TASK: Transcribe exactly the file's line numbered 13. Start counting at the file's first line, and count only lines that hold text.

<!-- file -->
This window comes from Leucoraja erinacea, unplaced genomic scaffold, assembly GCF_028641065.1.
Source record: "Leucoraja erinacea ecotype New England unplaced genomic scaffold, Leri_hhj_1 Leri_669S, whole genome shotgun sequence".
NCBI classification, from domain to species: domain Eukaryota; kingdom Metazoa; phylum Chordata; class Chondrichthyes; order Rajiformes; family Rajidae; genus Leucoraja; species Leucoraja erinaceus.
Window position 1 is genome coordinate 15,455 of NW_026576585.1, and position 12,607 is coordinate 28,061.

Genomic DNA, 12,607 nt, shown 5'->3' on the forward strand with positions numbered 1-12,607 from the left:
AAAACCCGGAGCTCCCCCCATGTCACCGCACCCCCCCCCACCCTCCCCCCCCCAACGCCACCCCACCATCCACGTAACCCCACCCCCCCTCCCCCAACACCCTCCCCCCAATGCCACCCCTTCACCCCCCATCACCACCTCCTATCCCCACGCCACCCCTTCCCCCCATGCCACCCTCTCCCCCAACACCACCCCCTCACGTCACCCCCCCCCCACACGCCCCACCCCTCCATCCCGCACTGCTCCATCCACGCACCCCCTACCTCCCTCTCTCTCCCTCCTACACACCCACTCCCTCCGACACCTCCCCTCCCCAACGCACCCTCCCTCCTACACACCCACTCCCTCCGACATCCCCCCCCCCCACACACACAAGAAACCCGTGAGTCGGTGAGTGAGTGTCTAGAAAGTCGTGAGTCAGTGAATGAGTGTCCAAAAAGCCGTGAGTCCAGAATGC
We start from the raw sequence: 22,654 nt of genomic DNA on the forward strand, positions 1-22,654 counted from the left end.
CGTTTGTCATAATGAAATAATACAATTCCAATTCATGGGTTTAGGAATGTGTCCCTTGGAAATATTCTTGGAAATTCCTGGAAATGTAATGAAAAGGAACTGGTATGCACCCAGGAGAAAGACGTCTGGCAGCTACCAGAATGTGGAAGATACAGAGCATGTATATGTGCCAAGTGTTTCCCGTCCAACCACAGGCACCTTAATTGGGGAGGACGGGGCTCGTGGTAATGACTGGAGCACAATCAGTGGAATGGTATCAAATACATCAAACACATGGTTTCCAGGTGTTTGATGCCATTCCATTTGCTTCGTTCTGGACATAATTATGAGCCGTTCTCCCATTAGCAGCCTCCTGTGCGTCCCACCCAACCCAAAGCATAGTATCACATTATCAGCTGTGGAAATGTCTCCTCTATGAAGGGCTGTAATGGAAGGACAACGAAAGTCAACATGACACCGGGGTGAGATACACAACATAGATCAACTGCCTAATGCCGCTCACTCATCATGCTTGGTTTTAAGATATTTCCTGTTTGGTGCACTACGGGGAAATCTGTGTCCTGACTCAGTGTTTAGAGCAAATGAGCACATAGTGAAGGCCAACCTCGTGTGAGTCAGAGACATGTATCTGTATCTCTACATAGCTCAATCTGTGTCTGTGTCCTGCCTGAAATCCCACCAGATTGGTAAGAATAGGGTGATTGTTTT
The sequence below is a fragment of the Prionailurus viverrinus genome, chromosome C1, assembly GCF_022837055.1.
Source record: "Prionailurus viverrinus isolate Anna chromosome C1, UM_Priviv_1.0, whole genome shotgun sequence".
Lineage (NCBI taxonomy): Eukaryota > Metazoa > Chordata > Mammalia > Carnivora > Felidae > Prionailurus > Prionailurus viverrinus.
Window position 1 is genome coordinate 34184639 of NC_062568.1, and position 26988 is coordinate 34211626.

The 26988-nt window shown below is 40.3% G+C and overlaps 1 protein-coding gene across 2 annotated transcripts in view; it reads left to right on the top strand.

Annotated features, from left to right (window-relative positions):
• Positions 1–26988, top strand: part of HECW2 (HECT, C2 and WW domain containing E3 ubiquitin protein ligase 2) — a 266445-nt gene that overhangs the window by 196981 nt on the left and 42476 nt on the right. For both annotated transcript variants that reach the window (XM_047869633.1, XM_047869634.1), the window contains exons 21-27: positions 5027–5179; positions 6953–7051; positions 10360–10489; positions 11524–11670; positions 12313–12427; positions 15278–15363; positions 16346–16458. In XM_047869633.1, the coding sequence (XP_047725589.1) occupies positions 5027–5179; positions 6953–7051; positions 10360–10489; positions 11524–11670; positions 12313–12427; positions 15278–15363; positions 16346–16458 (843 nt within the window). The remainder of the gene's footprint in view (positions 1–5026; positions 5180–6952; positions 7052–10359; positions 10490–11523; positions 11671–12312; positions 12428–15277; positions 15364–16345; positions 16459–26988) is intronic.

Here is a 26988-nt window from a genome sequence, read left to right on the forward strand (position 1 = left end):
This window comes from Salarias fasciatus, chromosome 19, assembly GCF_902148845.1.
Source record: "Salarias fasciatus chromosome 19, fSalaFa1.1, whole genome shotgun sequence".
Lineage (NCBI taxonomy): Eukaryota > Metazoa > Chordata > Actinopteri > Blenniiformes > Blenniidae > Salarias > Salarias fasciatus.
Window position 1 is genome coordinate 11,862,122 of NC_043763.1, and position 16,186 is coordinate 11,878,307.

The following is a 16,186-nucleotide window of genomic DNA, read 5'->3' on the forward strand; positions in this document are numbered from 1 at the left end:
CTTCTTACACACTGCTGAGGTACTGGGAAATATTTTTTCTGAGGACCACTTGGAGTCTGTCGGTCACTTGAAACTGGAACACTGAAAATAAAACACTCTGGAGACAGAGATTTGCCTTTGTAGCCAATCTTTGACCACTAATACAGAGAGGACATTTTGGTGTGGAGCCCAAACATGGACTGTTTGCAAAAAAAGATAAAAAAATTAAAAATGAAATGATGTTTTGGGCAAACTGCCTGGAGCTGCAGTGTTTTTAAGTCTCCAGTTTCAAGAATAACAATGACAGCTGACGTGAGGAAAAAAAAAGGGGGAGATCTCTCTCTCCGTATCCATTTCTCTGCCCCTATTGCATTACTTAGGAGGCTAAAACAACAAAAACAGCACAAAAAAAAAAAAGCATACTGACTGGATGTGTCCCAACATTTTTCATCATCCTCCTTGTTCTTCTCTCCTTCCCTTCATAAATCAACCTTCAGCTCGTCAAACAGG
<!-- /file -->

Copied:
The 26988-nt window shown below is 40.3% G+C and overlaps 1 protein-coding gene across 2 annotated transcripts in view; it reads left to right on the top strand.